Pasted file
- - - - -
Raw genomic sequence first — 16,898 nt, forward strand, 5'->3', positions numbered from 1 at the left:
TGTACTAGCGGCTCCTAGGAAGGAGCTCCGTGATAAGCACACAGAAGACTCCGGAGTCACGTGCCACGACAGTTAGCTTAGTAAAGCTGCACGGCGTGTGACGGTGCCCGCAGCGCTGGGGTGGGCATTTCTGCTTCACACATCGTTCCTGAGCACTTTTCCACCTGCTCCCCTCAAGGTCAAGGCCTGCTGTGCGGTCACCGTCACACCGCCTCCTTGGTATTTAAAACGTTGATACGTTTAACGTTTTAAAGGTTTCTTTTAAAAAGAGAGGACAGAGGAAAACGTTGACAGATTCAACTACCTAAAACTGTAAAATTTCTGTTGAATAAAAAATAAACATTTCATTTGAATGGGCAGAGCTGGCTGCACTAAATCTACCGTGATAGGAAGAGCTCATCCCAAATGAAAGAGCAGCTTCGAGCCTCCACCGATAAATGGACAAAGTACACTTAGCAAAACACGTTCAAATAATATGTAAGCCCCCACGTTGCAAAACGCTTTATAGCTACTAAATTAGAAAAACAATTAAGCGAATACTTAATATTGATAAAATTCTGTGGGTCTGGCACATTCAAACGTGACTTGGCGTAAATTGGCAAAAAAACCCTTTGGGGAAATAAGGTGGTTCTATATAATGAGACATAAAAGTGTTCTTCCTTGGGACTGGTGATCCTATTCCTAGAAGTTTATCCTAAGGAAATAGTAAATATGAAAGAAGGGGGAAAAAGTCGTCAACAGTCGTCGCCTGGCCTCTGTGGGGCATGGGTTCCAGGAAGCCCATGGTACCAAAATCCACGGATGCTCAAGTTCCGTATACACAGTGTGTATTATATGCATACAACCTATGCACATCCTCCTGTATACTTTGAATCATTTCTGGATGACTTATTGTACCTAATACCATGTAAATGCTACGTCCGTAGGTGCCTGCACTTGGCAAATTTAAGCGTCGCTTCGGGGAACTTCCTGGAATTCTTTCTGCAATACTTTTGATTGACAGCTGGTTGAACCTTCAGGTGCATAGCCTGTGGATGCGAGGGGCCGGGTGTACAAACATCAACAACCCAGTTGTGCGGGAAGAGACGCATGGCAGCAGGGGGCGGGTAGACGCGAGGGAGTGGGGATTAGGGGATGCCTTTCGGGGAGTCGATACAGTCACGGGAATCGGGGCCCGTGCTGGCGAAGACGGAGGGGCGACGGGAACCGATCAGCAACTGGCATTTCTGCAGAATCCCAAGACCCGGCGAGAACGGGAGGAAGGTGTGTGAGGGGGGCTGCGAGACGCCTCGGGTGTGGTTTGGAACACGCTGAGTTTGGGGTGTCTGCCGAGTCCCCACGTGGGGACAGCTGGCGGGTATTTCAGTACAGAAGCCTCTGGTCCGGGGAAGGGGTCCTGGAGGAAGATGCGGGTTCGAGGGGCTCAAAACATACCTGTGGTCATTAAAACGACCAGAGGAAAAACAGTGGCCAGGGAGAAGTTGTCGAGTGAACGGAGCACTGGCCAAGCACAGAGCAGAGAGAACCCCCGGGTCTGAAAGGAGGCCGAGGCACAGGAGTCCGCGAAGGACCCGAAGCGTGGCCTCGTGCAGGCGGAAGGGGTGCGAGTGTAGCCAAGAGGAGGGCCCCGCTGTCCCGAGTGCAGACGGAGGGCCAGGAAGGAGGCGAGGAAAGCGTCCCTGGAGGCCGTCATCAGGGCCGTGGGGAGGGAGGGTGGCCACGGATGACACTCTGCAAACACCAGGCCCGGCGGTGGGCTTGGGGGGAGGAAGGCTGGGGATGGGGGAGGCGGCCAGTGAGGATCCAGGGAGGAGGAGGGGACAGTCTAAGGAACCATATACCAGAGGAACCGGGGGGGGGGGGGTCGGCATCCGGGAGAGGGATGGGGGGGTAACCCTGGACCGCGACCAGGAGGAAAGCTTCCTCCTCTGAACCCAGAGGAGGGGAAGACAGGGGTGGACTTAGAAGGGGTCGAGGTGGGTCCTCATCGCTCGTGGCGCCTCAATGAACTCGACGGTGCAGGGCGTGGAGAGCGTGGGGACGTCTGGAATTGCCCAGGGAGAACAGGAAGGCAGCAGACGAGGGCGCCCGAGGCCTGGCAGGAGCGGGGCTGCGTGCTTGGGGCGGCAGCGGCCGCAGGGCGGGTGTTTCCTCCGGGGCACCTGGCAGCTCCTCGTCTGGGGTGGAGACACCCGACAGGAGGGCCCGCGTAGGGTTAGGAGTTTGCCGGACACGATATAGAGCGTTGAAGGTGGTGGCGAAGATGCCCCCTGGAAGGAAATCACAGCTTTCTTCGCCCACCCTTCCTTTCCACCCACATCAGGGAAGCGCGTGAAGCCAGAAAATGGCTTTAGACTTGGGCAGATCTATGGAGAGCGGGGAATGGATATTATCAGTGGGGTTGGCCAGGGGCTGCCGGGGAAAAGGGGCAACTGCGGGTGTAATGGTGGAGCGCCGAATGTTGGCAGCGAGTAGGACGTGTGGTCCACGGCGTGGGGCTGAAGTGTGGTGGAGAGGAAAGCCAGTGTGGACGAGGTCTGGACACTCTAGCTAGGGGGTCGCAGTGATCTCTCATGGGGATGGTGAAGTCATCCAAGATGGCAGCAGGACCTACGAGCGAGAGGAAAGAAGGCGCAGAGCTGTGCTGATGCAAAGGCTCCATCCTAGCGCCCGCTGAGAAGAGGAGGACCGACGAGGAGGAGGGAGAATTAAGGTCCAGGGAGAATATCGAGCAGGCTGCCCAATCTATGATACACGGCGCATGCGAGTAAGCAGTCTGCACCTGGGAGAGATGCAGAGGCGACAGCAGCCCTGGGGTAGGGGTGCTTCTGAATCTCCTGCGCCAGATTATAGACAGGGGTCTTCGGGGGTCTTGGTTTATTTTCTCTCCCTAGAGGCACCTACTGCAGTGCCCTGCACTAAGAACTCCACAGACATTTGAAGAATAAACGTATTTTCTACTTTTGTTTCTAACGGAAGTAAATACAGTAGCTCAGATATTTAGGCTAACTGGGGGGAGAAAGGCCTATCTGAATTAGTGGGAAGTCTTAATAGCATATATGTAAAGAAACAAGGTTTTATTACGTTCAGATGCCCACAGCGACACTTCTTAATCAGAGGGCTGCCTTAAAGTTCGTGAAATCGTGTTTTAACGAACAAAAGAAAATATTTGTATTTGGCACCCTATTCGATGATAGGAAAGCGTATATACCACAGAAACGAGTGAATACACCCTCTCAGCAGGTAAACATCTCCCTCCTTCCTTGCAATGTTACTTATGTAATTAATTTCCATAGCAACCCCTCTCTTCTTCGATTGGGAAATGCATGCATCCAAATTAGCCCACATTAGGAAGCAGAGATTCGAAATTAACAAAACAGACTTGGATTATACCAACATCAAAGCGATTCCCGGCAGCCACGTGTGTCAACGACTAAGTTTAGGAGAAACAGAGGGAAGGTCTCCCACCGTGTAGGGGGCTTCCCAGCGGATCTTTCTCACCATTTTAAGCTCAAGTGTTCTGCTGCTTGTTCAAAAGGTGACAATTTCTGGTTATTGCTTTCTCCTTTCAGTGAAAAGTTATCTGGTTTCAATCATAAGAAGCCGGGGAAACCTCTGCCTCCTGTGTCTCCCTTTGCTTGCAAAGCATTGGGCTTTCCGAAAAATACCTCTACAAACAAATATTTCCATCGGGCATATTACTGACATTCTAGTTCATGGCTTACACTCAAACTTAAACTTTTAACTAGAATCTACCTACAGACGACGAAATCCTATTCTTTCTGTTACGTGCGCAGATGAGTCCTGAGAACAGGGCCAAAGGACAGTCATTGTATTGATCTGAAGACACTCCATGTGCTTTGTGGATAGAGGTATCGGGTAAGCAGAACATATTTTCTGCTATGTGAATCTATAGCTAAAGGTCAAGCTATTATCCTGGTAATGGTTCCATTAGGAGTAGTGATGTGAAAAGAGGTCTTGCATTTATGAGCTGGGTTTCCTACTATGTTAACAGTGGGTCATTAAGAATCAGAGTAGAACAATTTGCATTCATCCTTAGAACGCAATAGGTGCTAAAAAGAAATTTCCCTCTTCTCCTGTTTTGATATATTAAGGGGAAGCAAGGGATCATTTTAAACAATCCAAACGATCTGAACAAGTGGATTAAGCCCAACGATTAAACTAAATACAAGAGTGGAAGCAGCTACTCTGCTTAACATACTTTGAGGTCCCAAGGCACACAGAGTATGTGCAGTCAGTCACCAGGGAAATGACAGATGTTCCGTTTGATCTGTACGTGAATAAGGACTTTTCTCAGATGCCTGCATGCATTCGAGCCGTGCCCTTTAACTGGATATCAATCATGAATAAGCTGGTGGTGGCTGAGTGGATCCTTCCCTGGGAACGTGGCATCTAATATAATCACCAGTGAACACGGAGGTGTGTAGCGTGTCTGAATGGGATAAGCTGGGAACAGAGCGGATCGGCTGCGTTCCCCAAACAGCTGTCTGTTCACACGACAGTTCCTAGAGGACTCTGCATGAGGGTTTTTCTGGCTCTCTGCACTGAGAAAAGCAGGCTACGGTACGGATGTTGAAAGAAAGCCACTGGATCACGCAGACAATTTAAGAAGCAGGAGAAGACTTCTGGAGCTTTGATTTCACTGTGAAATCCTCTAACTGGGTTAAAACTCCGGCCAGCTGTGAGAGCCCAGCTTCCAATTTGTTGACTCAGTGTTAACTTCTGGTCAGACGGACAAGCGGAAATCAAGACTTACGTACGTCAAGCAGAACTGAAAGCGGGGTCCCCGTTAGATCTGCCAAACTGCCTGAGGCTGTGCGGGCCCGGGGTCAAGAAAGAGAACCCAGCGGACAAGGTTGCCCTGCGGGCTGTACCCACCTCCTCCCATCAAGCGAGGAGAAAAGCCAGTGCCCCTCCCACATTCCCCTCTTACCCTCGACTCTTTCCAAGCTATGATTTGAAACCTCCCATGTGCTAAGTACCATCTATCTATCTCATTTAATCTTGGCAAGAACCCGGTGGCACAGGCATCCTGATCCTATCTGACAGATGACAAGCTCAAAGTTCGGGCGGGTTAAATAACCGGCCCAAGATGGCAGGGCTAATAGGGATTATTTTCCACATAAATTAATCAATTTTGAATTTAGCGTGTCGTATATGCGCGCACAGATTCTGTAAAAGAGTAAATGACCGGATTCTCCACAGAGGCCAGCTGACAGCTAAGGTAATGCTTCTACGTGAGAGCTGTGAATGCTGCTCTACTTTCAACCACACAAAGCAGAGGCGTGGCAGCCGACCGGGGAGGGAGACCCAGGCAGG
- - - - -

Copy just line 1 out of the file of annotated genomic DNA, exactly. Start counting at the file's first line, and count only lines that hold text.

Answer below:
Raw genomic sequence first — 16,898 nt, forward strand, 5'->3', positions numbered from 1 at the left: